The main downside to the C-HIL approach is that integrating external controllers may require a dedicated signal conditioning interface between C-HIL device and the control system under test in order to properly connect the two, but the cost of this does not come close to the costs of building a full power lab. 



A comparison of the C-HIL approach to the most common other testing methodologies: pure simulation-based approaches such as Model in the Loop (MIL) and Software-in-the-Loop (SIL); and Power HIL (P-HIL) Testing. 

How do the controller and model connect? 


Under traditional P-HIL methods, simple power cables would be wired directly from the elements of the power system to the controller in order to test the real power performance. With C-HIL, the power-flows occur within the model itself, meaning it is important to have an interface that allows the controller to “feel” as if it was controlling real power flows. 


Thanks to years of experience working with key power control hardware manufacturers, Typhoon HIL has several off-the-shelf controller interfaces that let you perform C-HIL testing right out of the box. Controllers that can be connected for C-HIL testing right out of the box are recognized by their HIL Compatible certification, which ensures that: 


  1. A controller model is developed in the Typhoon HIL Control Center software. 
  2. A pre-built interface for the HIL has been developed or is built-in to the controller. 
  3. Controller version management has been implemented to ensure the models and interfaces are up to date.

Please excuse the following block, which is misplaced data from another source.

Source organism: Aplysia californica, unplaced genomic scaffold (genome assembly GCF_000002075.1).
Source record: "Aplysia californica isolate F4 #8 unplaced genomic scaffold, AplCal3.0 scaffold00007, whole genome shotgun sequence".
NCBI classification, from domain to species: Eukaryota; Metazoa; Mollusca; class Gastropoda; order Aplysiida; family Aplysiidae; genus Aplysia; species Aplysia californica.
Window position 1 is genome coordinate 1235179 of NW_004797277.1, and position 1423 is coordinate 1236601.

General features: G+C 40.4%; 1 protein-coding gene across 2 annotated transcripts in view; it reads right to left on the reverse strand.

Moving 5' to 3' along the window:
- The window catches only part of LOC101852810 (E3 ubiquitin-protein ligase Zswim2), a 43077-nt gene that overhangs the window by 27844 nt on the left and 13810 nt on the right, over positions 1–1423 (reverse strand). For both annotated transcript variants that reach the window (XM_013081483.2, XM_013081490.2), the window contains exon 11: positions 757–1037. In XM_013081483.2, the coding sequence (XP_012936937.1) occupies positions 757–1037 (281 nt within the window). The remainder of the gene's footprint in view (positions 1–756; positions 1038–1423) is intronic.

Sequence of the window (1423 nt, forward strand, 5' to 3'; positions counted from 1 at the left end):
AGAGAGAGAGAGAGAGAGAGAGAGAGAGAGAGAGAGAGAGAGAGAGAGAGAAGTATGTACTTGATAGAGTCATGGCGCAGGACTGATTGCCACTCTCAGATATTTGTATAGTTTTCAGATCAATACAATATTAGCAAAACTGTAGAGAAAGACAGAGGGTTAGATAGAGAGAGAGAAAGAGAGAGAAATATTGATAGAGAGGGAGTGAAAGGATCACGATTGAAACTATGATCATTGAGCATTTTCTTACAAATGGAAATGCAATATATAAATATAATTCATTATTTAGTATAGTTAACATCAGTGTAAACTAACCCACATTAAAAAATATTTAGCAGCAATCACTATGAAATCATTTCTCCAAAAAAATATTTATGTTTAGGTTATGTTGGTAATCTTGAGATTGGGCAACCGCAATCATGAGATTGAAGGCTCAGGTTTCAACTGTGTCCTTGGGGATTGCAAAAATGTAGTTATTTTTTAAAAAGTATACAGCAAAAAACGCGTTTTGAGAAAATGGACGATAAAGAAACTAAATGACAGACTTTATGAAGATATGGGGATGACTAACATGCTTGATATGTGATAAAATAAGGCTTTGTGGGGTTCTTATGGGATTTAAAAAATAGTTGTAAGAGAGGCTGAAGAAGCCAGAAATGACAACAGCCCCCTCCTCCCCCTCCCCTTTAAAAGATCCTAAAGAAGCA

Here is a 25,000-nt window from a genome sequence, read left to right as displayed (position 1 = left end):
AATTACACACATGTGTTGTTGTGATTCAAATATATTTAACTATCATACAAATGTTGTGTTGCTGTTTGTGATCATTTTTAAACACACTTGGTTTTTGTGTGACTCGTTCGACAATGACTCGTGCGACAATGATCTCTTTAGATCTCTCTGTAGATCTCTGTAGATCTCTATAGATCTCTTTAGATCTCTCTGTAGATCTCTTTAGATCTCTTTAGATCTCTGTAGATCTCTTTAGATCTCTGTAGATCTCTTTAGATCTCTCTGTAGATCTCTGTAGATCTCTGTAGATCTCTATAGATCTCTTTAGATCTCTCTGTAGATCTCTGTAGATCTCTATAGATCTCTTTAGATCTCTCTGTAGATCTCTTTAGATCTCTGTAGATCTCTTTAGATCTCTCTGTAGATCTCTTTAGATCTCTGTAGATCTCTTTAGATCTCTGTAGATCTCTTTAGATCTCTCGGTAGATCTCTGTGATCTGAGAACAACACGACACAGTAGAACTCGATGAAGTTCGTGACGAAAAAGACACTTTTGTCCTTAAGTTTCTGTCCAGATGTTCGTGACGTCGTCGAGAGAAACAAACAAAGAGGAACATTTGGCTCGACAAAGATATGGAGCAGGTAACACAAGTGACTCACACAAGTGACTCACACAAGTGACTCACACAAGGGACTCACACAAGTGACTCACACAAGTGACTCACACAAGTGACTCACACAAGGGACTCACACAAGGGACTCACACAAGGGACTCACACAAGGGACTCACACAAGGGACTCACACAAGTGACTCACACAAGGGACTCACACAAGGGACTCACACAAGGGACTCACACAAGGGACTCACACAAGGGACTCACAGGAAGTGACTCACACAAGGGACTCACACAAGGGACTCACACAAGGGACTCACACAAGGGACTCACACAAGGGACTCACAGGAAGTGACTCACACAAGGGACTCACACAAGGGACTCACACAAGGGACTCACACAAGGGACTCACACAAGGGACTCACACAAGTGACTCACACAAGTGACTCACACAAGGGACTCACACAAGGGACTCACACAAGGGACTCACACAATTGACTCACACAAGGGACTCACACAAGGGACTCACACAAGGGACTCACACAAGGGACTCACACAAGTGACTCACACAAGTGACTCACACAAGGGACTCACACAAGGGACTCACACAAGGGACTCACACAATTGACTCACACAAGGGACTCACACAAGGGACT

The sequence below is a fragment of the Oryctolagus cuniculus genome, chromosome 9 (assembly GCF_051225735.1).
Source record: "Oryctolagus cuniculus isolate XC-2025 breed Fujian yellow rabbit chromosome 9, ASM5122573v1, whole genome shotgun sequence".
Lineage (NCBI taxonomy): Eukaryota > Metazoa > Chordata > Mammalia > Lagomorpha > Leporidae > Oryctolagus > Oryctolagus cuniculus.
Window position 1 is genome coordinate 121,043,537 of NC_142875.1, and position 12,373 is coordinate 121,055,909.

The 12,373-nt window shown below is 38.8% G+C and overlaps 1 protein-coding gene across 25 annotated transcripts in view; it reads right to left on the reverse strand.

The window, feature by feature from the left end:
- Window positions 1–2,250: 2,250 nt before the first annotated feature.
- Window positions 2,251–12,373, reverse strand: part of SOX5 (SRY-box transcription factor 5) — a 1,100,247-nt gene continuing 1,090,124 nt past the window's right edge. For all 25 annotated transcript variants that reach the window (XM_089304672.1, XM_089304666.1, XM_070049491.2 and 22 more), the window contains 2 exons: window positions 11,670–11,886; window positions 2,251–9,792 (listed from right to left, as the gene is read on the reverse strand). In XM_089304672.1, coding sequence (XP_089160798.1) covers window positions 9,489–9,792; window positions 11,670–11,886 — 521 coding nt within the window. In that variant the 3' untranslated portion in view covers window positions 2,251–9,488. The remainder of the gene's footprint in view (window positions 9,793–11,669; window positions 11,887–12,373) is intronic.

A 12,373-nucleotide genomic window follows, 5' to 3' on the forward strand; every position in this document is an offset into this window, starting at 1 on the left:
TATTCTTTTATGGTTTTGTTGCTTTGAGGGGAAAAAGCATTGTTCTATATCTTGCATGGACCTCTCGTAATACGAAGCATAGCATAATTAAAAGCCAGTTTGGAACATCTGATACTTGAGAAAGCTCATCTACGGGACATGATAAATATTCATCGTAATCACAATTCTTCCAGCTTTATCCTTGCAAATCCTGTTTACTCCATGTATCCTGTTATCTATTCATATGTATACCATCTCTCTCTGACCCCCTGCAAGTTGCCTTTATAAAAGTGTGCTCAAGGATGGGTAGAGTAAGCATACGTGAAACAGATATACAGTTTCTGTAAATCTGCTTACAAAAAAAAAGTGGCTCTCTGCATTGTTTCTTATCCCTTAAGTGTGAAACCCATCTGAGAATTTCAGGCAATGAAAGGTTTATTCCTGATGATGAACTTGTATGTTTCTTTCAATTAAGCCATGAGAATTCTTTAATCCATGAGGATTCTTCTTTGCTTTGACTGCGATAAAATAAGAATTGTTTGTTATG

Inverter manufacturers and system integrators that have already developed HILCompatible controllers include ABB, EPC PowerSchneider Electric, and Woodward among others. 


Examples of HILCompatible devices 


How can I do tests even faster? 


Performing tests for new microgrid deployments often requires complicated test conditions that have to be repeated through many different validation scenarios. Planning these tests in advance can be very time-consuming, and some firms even hire dedicated Test Automation Engineers in order to automate these critical tests. 


New tools like the TyphoonTest Automation Framework and TyphoonTest IDE allow Power Engineers to create powerful test scripts with detailed automated reports directly from the software interface, with little to no coding knowledge required. This means tests can be performed more quickly and with less overhead, freeing up engineers to devote significantly more time to designing a reliable system, instead of developing the testing process itself. 


What does this mean for microgrid testing? 


By using C-HIL for power electronics testing, device manufacturers can more easily ensure that their existing or new power electronics equipment is proven and HILTested for the unique challenges that microgrids provide. Making these controllers HILCompatible then allows System Integrators to simulate multiple options for system-level control using proven devices in a high-fidelity setting - drastically reducing both the costs and risks of designing and implementing new microgrids.